In preparation for new film Black Sea, in which he plays a rogue submarine captain who goes in search of hidden Nazi treasure, Jude Law spent several days aboard a nuclear submarine.
"Jude did go on a submarine for four days. I turned it down because I was in the middle of prep and I was too busy," the film's director Kevin Macdonald recalls. "He (Jude) went for four days. He got picked up somewhere off Gibraltar and then taken for four days – he didn't know where. He exercised next to the nuclear missiles and slept in a room with 18 men."
Black Sea is the latest addition to the already very long list of "submarine movies". You might think that this is subject matter most film-makers would want to avoid. After all, the interiors of submarines are dark, claustrophobic spaces full of sweaty crew members in which there is hardly room to swing a cat, let alone move a camera. Nonetheless, from the silent era onward, submarine movies have been turned out in huge numbers. Big-name directors from Frank Capra (Submarine) to John Ford (Submarine Patrol), from James Cameron (The Abyss) to Kathryn Bigelow (K-19: The Widowmaker) have made submarine films. There have been comedies set underwater as well as dark, brooding dramas. In the 1990s and early 2000s, we had Crimson Tide and The Hunt for Red October and U-571 – and still we see the periscopes rising regularly on our screens.
Macdonald (whose earlier features One Day in September and The Last King of Scotland won Oscars) has no doubts about the reasons for the continuing attraction of the submarine genre.
"It is similar to why you have so many movies set in spaceships," Macdonald suggests. "It [the submarine movie] is the real version of the spaceship. Most space films, Apollo 13 aside, are not based on real stories. They are fictional."
Very few humans have been to space but (Macdonald points out) there are plenty who've headed beneath the ocean waves. "We are fascinated by and admire people who go on submarines. They seem to be doing something that we shouldn't be doing. It's going against nature."
If something goes wrong on a submarine, the danger is magnified. The threat of death is ever present. Wolfgang Petersen's Das Boot (1981), which many regard as the greatest submarine movie of all, opens with a chilling intertitle telling us that 40,000 German sailors served on U-boats during the Second World War and "30,000 never returned". Memories of recent, real-life submarine disasters – the sinking of Russian submarine The Kursk in 2000, for example – are still fresh in the mind.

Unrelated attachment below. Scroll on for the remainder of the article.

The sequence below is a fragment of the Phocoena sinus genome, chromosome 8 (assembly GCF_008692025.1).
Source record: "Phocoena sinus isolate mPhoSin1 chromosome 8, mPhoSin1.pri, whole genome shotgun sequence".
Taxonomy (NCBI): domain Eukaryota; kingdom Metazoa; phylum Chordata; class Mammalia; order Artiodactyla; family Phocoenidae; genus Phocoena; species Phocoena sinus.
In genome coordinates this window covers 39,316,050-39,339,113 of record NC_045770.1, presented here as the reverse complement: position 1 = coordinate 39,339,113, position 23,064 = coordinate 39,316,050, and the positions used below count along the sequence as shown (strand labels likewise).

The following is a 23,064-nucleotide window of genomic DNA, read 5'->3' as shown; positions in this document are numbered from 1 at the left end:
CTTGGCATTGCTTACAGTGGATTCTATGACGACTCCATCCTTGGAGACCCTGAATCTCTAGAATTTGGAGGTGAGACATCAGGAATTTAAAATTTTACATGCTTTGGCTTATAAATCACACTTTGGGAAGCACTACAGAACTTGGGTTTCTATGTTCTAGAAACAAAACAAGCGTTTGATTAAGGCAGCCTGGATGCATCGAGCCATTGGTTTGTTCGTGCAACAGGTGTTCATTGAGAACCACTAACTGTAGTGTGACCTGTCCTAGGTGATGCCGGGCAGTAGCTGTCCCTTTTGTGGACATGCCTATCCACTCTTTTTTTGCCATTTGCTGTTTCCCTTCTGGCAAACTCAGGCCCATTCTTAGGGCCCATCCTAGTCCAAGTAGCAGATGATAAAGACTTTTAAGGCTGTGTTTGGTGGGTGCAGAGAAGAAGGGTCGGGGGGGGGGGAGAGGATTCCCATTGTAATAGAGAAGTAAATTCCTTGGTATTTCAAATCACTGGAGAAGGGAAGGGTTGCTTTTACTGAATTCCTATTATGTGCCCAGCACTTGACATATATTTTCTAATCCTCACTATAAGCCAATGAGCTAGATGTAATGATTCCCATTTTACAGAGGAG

Classics of the genre such as Robert Wise's Run Silent, Run Deep (1958) and Dick Powell's The Enemy Below (1957) are both Second World War stories based on novels by ex-navy officers. Edward L .Beach Jr, who wrote Run Silent, Run Deep, fought in the Battle of Midway. Denys Rayner, author of The Enemy Below fought in the Battle of the Atlantic.
More recent submarine movies are always quick to point out the destructive potential of the underwater vessels that they feature. Tony Scott's Crimson Tide (1995) begins by telling us that the three most powerful men in the world are "the President of the United States, the President of the Russian Republic… and the captain of a US nuclear missile submarine".
Black Sea was partly shot on a real submarine, an ex-Soviet "Foxtrot" class vessel that is kept on the river Medway near Rochester. When it was in full service during the Cold War, this submarine had up to 80 people on it, leaving harbour for up to six months at a time. For most of the duration of the voyage, these sailors wouldn't see any daylight at all. The submarine interiors were reconstructed at Pinewood Studios. Macdonald made sure they were true to life. "It was really very hard to shoot," he recalls. "There was no room to move the camera and no room for the actors."
When you are aboard a submarine, you are living in a machine. This is your home but wherever you look, there are gauges, pipes, wires and levers. Macdonald likens the experience to being inside a computer game – either that or being on board a 19th century whaling ship. On the one hand, it is a tough and dehumanising existence, on the other, it fosters camaraderie.
"Submariners are different than most other members of the (armed) services," Macdonald declares. "There is quite an egalitarian feel amongst them. They are not on parade all the time. They are living up close with people."
Black Sea is different from most other submarine movies that have preceded it. This is not about hunting German U-boats or Cold War confrontations. Its characters are down-on-their-luck types with messed-up private lives who see their trip in search of hidden Nazi treasure as a way of redeeming themselves. Nonetheless, as the director acknowledges, his film is addressing the same basic fears as all the submarine pictures that have preceded it.
"The notion of being stuck under the water – that's what is fundamentally terrifying," says Macdonald, succinctly summing up why submarine movies continue to be made.
'Black Sea' is released on 5 December